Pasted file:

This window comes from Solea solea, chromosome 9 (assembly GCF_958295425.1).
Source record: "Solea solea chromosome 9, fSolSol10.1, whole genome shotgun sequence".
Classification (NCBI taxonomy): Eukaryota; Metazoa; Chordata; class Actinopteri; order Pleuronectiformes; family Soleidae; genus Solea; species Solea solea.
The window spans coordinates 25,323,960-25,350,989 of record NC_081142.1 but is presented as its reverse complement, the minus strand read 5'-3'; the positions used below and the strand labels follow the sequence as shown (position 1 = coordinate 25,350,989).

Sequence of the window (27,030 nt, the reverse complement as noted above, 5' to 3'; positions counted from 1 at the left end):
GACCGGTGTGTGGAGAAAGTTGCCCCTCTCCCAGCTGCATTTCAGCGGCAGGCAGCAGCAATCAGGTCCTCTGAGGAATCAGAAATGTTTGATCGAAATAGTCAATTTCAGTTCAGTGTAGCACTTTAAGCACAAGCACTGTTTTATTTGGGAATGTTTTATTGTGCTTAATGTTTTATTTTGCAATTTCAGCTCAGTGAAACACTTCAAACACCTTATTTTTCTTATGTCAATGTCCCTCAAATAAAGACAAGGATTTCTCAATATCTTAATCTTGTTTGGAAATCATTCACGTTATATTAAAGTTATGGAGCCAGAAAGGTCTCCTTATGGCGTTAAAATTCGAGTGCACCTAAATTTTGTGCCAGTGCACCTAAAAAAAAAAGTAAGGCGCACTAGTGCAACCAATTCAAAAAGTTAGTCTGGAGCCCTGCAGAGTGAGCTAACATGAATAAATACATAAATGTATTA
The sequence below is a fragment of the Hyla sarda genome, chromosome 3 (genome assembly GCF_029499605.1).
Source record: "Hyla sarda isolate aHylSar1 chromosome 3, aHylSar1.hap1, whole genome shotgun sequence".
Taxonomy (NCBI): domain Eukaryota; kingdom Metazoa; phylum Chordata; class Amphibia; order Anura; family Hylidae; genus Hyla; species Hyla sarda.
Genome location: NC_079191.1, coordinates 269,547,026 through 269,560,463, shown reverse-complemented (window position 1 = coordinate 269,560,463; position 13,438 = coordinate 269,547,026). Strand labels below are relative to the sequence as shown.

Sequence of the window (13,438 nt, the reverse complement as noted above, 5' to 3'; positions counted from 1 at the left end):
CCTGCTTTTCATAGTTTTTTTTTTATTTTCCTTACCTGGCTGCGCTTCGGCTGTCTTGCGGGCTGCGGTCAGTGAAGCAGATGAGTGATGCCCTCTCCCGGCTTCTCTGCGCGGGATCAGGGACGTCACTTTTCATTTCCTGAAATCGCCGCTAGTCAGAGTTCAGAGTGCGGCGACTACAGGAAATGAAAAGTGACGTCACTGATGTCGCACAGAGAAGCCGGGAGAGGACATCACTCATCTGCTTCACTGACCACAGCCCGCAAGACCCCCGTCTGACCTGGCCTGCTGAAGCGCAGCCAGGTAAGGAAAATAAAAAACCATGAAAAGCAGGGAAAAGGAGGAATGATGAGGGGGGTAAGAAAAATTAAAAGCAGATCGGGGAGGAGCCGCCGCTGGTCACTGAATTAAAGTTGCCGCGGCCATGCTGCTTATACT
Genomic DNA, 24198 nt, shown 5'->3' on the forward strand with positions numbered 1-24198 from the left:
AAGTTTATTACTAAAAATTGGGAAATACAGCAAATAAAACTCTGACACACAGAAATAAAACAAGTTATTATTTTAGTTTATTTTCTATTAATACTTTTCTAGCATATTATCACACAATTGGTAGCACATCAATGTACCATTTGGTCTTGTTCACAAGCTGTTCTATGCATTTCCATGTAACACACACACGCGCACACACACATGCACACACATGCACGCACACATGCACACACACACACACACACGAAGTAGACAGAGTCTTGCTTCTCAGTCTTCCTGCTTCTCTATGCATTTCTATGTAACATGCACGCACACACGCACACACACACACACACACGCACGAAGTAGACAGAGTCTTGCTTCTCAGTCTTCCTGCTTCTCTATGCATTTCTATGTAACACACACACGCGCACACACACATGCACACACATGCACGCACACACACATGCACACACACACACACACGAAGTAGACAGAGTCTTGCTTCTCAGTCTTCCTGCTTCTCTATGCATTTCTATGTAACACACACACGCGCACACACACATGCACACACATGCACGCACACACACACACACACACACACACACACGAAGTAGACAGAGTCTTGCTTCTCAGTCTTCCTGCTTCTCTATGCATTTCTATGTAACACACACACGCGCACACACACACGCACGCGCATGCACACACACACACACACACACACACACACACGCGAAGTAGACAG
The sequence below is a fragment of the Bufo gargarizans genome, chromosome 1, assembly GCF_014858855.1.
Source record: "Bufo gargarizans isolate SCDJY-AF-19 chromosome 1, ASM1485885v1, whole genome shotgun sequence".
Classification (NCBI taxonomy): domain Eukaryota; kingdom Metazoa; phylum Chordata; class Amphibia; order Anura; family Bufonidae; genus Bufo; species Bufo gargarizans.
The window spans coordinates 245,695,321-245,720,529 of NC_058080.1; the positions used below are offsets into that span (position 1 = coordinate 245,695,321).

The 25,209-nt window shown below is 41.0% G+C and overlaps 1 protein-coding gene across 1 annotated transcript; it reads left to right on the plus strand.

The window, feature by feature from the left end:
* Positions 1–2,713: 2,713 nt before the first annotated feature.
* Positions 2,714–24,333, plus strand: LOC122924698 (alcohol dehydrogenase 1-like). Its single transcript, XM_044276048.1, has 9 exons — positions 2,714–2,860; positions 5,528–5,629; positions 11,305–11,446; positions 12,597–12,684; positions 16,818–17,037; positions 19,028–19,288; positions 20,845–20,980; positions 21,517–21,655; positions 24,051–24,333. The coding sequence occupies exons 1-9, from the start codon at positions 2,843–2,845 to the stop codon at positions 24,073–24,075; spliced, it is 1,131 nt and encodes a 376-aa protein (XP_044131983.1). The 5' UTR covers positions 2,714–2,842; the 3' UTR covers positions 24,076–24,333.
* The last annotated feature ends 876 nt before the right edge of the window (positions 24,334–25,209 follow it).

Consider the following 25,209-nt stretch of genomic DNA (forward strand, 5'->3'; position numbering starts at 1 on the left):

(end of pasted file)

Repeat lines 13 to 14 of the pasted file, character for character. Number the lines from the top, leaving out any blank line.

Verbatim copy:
Genomic DNA, 24198 nt, shown 5'->3' on the forward strand with positions numbered 1-24198 from the left:
AAGTTTATTACTAAAAATTGGGAAATACAGCAAATAAAACTCTGACACACAGAAATAAAACAAGTTATTATTTTAGTTTATTTTCTATTAATACTTTTCTAGCATATTATCACACAATTGGTAGCACATCAATGTACCATTTGGTCTTGTTCACAAGCTGTTCTATGCATTTCCATGTAACACACACACGCGCACACACACATGCACACACATGCACGCACACATGCACACACACACACACACACGAAGTAGACAGAGTCTTGCTTCTCAGTCTTCCTGCTTCTCTATGCATTTCTATGTAACATGCACGCACACACGCACACACACACACACACACGCACGAAGTAGACAGAGTCTTGCTTCTCAGTCTTCCTGCTTCTCTATGCATTTCTATGTAACACACACACGCGCACACACACATGCACACACATGCACGCACACACACATGCACACACACACACACACGAAGTAGACAGAGTCTTGCTTCTCAGTCTTCCTGCTTCTCTATGCATTTCTATGTAACACACACACGCGCACACACACATGCACACACATGCACGCACACACACACACACACACACACACACACGAAGTAGACAGAGTCTTGCTTCTCAGTCTTCCTGCTTCTCTATGCATTTCTATGTAACACACACACGCGCACACACACACGCACGCGCATGCACACACACACACACACACACACACACACACGCGAAGTAGACAG